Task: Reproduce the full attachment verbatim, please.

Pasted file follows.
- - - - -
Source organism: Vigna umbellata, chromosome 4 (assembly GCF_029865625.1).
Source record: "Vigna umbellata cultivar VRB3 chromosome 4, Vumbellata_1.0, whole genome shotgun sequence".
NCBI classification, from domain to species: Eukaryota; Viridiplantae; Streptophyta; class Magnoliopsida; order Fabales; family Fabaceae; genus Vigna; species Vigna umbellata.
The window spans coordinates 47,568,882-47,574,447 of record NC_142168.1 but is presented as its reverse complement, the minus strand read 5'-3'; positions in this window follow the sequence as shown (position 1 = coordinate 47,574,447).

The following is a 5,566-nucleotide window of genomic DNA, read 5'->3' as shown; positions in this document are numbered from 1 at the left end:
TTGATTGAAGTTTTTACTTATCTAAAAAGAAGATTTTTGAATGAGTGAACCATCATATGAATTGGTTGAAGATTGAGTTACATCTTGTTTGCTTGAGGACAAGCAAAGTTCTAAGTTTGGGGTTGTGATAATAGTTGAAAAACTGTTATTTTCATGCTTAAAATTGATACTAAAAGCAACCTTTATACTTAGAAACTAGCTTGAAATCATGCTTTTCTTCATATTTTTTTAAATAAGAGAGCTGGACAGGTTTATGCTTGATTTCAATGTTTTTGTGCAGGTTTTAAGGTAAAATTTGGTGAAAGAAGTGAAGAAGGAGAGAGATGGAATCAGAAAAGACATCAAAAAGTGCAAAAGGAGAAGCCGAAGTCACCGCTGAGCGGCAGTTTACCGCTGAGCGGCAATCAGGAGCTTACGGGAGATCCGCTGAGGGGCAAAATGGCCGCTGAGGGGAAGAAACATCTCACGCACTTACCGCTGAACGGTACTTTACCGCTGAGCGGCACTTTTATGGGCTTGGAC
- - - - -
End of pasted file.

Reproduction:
Source organism: Vigna umbellata, chromosome 4 (assembly GCF_029865625.1).
Source record: "Vigna umbellata cultivar VRB3 chromosome 4, Vumbellata_1.0, whole genome shotgun sequence".
NCBI classification, from domain to species: Eukaryota; Viridiplantae; Streptophyta; class Magnoliopsida; order Fabales; family Fabaceae; genus Vigna; species Vigna umbellata.
The window spans coordinates 47,568,882-47,574,447 of record NC_142168.1 but is presented as its reverse complement, the minus strand read 5'-3'; positions in this window follow the sequence as shown (position 1 = coordinate 47,574,447).

The following is a 5,566-nucleotide window of genomic DNA, read 5'->3' as shown; positions in this document are numbered from 1 at the left end:
TTGATTGAAGTTTTTACTTATCTAAAAAGAAGATTTTTGAATGAGTGAACCATCATATGAATTGGTTGAAGATTGAGTTACATCTTGTTTGCTTGAGGACAAGCAAAGTTCTAAGTTTGGGGTTGTGATAATAGTTGAAAAACTGTTATTTTCATGCTTAAAATTGATACTAAAAGCAACCTTTATACTTAGAAACTAGCTTGAAATCATGCTTTTCTTCATATTTTTTTAAATAAGAGAGCTGGACAGGTTTATGCTTGATTTCAATGTTTTTGTGCAGGTTTTAAGGTAAAATTTGGTGAAAGAAGTGAAGAAGGAGAGAGATGGAATCAGAAAAGACATCAAAAAGTGCAAAAGGAGAAGCCGAAGTCACCGCTGAGCGGCAGTTTACCGCTGAGCGGCAATCAGGAGCTTACGGGAGATCCGCTGAGGGGCAAAATGGCCGCTGAGGGGAAGAAACATCTCACGCACTTACCGCTGAACGGTACTTTACCGCTGAGCGGCACTTTTATGGGCTTGGAC